With such strong defences against foreign property ownership, no one could come in and reassemble the plantations. Contrast this to Jamaica. Although slavery was gone and the plantations were divided, Jamaica was still part of the British Empire. It was impossible to ban wealthy white businessmen from buying land. When the prices of bananas and sugar began rising, capital flowed into Jamaica and the plantations returned.
Haiti began independence with a small-farm economy and fiercely protected it from foreign interference. How did that create today’s problems with erosion?
The first farms were small, and they were families’ primary source of wealth. Each generation, the parents would divide the land among the children. Thus, the farms got smaller. By 1950, the average farm size in the country’s most fertile region was 0.65 hectares, compared to 83 hectares in the United States. As the population grew, the number of workers employed per square mile of land increased. Since capital was expensive and labour was relatively cheap, the most profitable farms used labour-intensive cultivation. Focusing all of that labour on such little land meant that every square meter was broken and ploughed every season. The soil was loose and exhausted, so erosion took its toll and agricultural productivity declined.
The reason why this does not occur in all countries is that larger farms benefit from economies of scale. Haiti’s small farms were too small to justify investments in labour-saving technologies. They were also too small for basic investments in soil fertility, like leaving land fallow. It’s hard to leave land uncultivated when your family must eat from a small plot. Finally, small farms create erosion through a tragedy of the commons. Erosion does not just affect your farm, it affects neighbouring farms. Investing in erosion prevention for your own land has little effect if your neighbours do nothing. Farmers on small plots, therefore, have an incentive to ignore the erosion problem and overfarm their own land.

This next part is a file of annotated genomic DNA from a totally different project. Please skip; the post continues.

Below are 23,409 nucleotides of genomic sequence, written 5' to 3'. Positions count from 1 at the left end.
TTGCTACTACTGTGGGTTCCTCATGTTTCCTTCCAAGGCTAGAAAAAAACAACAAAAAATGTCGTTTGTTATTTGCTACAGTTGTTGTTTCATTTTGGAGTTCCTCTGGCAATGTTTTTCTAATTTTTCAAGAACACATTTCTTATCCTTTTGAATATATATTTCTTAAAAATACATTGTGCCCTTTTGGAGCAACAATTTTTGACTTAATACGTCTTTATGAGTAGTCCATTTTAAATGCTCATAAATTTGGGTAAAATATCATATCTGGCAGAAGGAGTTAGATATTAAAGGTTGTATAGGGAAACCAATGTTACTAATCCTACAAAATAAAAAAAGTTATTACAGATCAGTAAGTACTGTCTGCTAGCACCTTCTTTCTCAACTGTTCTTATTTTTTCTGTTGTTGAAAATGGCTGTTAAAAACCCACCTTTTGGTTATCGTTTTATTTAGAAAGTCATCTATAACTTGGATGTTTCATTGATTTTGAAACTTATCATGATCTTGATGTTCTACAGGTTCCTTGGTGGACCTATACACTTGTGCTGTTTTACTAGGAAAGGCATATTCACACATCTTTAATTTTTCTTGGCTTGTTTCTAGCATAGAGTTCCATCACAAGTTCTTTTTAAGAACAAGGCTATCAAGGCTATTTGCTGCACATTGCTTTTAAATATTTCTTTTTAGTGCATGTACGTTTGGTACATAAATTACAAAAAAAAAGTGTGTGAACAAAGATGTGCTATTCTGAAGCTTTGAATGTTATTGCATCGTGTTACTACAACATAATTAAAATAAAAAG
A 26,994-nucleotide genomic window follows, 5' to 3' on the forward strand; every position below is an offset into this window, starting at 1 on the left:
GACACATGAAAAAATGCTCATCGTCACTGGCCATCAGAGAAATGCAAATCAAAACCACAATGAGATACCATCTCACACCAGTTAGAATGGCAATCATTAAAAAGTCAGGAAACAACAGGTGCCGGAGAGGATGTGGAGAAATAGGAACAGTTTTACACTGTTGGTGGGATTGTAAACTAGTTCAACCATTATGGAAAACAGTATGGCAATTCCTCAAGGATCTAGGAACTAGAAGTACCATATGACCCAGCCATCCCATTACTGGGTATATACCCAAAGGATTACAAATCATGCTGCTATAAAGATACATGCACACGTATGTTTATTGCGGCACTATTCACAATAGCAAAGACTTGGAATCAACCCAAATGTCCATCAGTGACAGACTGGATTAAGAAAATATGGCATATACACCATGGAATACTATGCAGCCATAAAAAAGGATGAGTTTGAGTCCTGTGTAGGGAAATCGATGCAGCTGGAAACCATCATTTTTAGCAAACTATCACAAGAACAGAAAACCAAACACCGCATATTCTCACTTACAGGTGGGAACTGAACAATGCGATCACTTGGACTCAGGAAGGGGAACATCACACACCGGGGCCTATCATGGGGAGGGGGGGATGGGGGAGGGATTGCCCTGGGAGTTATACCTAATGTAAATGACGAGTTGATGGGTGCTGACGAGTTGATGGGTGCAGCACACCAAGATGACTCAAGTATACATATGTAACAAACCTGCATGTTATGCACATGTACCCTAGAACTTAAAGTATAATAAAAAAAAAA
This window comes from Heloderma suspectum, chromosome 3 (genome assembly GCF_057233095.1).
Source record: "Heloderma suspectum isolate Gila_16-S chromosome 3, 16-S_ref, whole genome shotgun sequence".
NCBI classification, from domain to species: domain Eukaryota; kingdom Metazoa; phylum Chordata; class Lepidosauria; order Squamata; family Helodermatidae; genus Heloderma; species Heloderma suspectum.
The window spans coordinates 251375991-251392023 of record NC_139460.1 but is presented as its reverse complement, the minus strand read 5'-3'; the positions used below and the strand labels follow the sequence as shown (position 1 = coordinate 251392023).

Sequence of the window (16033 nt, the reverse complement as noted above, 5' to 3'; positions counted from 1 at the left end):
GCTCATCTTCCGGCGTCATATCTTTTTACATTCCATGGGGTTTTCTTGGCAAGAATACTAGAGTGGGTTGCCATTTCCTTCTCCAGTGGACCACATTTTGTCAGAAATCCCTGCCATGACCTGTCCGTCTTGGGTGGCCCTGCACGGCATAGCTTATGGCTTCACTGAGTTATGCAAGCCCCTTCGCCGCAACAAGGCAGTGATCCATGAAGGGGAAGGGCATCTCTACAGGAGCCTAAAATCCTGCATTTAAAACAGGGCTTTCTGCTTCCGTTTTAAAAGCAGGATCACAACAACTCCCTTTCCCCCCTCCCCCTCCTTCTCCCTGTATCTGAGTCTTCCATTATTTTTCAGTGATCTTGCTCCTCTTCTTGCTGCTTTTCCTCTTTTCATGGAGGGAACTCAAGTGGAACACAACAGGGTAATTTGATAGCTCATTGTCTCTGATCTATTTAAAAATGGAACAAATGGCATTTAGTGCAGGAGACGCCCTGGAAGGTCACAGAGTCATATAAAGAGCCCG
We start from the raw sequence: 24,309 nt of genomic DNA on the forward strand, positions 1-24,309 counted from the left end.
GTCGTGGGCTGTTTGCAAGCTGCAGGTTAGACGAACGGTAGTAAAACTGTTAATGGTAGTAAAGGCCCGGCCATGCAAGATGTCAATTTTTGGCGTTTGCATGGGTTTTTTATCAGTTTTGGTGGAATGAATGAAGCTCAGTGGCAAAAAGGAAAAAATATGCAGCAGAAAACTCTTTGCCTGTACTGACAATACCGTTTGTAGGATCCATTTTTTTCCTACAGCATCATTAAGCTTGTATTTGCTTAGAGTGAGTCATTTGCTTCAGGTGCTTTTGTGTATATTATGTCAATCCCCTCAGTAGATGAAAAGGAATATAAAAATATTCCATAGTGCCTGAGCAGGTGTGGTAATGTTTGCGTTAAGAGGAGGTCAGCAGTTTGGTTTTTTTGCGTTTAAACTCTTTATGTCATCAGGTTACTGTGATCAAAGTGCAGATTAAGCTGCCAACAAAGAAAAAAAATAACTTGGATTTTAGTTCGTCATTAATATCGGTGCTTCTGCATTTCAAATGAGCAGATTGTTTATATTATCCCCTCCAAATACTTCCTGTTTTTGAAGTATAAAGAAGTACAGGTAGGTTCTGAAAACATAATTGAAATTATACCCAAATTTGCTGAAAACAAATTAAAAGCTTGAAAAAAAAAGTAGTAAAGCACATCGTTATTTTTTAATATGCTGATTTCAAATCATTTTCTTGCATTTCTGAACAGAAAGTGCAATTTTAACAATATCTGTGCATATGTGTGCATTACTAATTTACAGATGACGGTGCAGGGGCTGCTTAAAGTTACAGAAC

Low agricultural productivity is only an explanation for Haiti’s poverty if Haitians had no other options. If agricultural productivity was so low, why didn’t they move into other industries?
It turns out, they did. While today Haiti is not known for its manufacturing, in the 1970s and 80s, Haiti became the world’s 9th largest assembler of goods for U.S. consumption. Haiti was the world’s largest producer of baseballs, and every baseball used in the MLB was stitched in Haiti. But all of Haiti’s manufacturing was low value-added assembly. The country was attractive because poor agricultural productivity gave Haitians few outside options, so wages were low. One of the reasons manufacturing declined in Haiti was the arrival of cheaper, more efficient assemblers in China and Bangladesh.